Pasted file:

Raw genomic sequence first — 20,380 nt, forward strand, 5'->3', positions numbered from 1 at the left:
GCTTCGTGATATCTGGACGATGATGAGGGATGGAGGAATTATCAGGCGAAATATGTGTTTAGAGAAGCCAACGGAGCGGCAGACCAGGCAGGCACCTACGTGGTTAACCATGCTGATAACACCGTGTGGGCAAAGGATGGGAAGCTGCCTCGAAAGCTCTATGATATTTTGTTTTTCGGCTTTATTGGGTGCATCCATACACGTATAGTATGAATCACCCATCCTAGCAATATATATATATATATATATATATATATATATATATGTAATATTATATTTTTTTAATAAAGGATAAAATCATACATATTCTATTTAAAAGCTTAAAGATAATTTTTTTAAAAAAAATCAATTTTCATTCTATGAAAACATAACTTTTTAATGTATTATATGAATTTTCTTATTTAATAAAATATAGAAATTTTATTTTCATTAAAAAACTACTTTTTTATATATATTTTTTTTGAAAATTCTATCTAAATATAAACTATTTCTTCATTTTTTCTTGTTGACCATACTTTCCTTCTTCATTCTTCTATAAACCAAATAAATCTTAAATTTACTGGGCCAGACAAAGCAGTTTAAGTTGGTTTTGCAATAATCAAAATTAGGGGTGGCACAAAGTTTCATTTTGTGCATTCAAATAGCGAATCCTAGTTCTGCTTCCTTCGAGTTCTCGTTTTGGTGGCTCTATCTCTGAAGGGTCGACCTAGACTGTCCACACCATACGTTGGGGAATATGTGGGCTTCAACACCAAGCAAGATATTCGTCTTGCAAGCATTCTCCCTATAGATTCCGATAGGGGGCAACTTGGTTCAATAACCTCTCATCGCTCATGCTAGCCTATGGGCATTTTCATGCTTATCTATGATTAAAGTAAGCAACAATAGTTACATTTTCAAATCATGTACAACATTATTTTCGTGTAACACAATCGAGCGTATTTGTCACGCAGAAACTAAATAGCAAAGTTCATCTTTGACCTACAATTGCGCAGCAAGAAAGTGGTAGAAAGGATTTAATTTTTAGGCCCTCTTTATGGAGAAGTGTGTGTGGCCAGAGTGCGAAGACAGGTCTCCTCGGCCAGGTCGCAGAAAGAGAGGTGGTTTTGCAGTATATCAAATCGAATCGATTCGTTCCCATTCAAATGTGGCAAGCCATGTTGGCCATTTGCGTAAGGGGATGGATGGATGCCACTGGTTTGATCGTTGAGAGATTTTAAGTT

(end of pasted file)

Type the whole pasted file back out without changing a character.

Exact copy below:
Raw genomic sequence first — 20,380 nt, forward strand, 5'->3', positions numbered from 1 at the left:
GCTTCGTGATATCTGGACGATGATGAGGGATGGAGGAATTATCAGGCGAAATATGTGTTTAGAGAAGCCAACGGAGCGGCAGACCAGGCAGGCACCTACGTGGTTAACCATGCTGATAACACCGTGTGGGCAAAGGATGGGAAGCTGCCTCGAAAGCTCTATGATATTTTGTTTTTCGGCTTTATTGGGTGCATCCATACACGTATAGTATGAATCACCCATCCTAGCAATATATATATATATATATATATATATATATATATATGTAATATTATATTTTTTTAATAAAGGATAAAATCATACATATTCTATTTAAAAGCTTAAAGATAATTTTTTTAAAAAAAATCAATTTTCATTCTATGAAAACATAACTTTTTAATGTATTATATGAATTTTCTTATTTAATAAAATATAGAAATTTTATTTTCATTAAAAAACTACTTTTTTATATATATTTTTTTTGAAAATTCTATCTAAATATAAACTATTTCTTCATTTTTTCTTGTTGACCATACTTTCCTTCTTCATTCTTCTATAAACCAAATAAATCTTAAATTTACTGGGCCAGACAAAGCAGTTTAAGTTGGTTTTGCAATAATCAAAATTAGGGGTGGCACAAAGTTTCATTTTGTGCATTCAAATAGCGAATCCTAGTTCTGCTTCCTTCGAGTTCTCGTTTTGGTGGCTCTATCTCTGAAGGGTCGACCTAGACTGTCCACACCATACGTTGGGGAATATGTGGGCTTCAACACCAAGCAAGATATTCGTCTTGCAAGCATTCTCCCTATAGATTCCGATAGGGGGCAACTTGGTTCAATAACCTCTCATCGCTCATGCTAGCCTATGGGCATTTTCATGCTTATCTATGATTAAAGTAAGCAACAATAGTTACATTTTCAAATCATGTACAACATTATTTTCGTGTAACACAATCGAGCGTATTTGTCACGCAGAAACTAAATAGCAAAGTTCATCTTTGACCTACAATTGCGCAGCAAGAAAGTGGTAGAAAGGATTTAATTTTTAGGCCCTCTTTATGGAGAAGTGTGTGTGGCCAGAGTGCGAAGACAGGTCTCCTCGGCCAGGTCGCAGAAAGAGAGGTGGTTTTGCAGTATATCAAATCGAATCGATTCGTTCCCATTCAAATGTGGCAAGCCATGTTGGCCATTTGCGTAAGGGGATGGATGGATGCCACTGGTTTGATCGTTGAGAGATTTTAAGTT